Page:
Feb 2, 2004
In the middle of January, the AFL-CIO announced it was taking control of the national strategy for the California supermarket strike and lockout. Richard Trumka, the secretary-treasurer of the national labor federation, and Ron Judd, one of its organizers, will handle negotiations and coordinate picketing and worker protests.
Since the strike began on October 11, it was clear that the three nationwide chains – Safeway (which owns Vons), Kroger (which owns Ralphs) and Albertsons – intended to impose enormous takeaways, including major cuts in health and pension benefits. They also demanded a permanent two-tier system, which would relegate all new employees to substantially lower pay and almost no benefits.
In the face of these demands, the officials of the UFCW (United Food and Commercial Workers) have carried out a policy of retreat and limiting the strike. This was clear from the very first day, when union officials pulled a "surprise" move, calling the workers at only one of the companies, Vons, out on strike. Responding to this "surprise," Ralphs and Albertsons locked out the rest of the union workers anyway. All of them stayed open, using managers, workers from other stores in the chain and newly hired workers and scabs.
One month later, the UFCW pulled the pickets from Ralphs. The UFCW justified this retreat by saying they were playing the chains off against each other. But this had no meaning since the three chains had made it clear that they had a revenue-sharing deal among themselves.
Even the effort by the unions to spread the strike to the 8,000 Teamster drivers and warehousemen who also work for the supermarkets was limited to less than a month. The Teamsters went back to work just before Christmas without the supermarkets ceding a thing.
Behind the scenes, UFCW officials had made it clear they were ready to give in to many of the companies' demands. In mid-December, the UFCW offered what union officials described as substantial concessions on health-care benefits. The companies dismissed the proposal as "inadequate." In early January, national and local UFCW officials met secretly in San Francisco with mid-level managers from the supermarket chains. After four days of meetings, union officials went further and offered to give back over 350 million dollars in concessions. To their consternation, the managers told union officials that company concession demands were not negotiable, that it was a take-it-or-leave-it offer. And – to rub it in – the companies even increased the amount of concessions they were demanding.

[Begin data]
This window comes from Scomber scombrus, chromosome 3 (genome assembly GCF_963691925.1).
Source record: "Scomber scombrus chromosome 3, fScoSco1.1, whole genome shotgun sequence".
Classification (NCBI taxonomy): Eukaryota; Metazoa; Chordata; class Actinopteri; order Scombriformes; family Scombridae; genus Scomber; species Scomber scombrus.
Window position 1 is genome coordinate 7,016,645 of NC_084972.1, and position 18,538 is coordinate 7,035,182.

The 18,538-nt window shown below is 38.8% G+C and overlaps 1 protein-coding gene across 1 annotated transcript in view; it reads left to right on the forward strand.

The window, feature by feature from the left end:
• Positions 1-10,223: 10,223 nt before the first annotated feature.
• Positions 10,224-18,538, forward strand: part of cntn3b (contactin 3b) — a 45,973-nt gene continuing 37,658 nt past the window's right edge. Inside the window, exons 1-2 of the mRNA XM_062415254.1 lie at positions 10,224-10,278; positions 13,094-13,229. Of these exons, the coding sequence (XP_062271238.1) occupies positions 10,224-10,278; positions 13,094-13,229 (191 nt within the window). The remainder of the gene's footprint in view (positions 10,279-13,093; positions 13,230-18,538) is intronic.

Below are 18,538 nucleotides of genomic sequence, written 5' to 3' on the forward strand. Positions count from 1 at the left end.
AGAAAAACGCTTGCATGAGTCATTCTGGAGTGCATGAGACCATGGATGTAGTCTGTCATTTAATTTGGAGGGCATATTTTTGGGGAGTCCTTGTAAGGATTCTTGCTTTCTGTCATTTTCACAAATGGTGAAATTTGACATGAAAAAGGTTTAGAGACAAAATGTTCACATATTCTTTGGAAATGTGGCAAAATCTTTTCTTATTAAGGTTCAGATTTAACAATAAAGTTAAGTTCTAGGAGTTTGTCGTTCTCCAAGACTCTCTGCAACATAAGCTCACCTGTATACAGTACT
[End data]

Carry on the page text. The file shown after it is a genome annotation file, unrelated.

At that point, UFCW officials were quoted in the newspapers, saying that they "came away from that meeting scared to death." Even Richard Trumka, who is now heading the union efforts to win a settlement, admitted that the AFL-CIO was taken aback by the intractable and ruthless corporate attacks: "The movement's probably a little behind the curve on that."
"Behind the curve"? Where has Trumka been during the last few decades? Hasn't he noticed the string of concession demands coming from companies all over the country? Union officials may have been "behind the curve," but the 70,000 supermarket workers knew what was going on. They have already faced four months out on the line, with health benefits cut completely and their meager strike benefits slashed back by the union as well.
The UFCW has already faced many similar types of attacks and grueling and difficult strikes. Back in the 1980s, for example, the biggest companies in the meatpacking industry, including IBP and Hormel, demanded enormous concessions from meatpacking workers, who were represented by the very same union, the UFCW. The UFCW officials responded to those attacks with the same retreats and efforts to limit the workers that they are using now – ending in several crushing and demoralizing defeats. Moreover, in the case of Hormel, when Local P-9 in Austin Minnesota tried to organize a bigger fight to counter the attacks, the UFCW international leadership demonstrated its good will – to the company – by putting the local into receivership, and joining with the company to attack the striking meatpackers.
The fact that the AFL-CIO is now sending one of its top officials to negotiate a new contract does not appear to represent a change in course for the union bureaucracy. The AFL-CIO is organizing fund raising to try to partially replenish the UFCW strike funds. And, the AFL-CIO also promises to organize more protests, such as outside the homes of some supermarket executives. But that is not what will turn around the fortunes of the strike.
To do that would take a massive mobilization of workers in the region. Of course, this would have to start with the supermarket workers themselves, who the bureaucrats have limited to mainly picketing at the 850 stores. The workers would have to bring their forces together in much more massive and regular demonstrations, protests that really put their determination and fighting spirit in front of not only other businesses and government officials but also other workers. This could be the starting point for the supermarket workers to appeal to other workers to join their fight, that is, to make the supermarket strike the fight of other workers. The other workers already recognize the need for this, since as everyone says, if the supermarket workers are forced to give in, all the other bosses will line up and demand the same thing– or worse.
So far, this has been exactly the kind of fight that the union officials at the head of the AFL-CIO and UFCW have refused to organize or even consider. But the workers who are under attack can go in this direction anyway.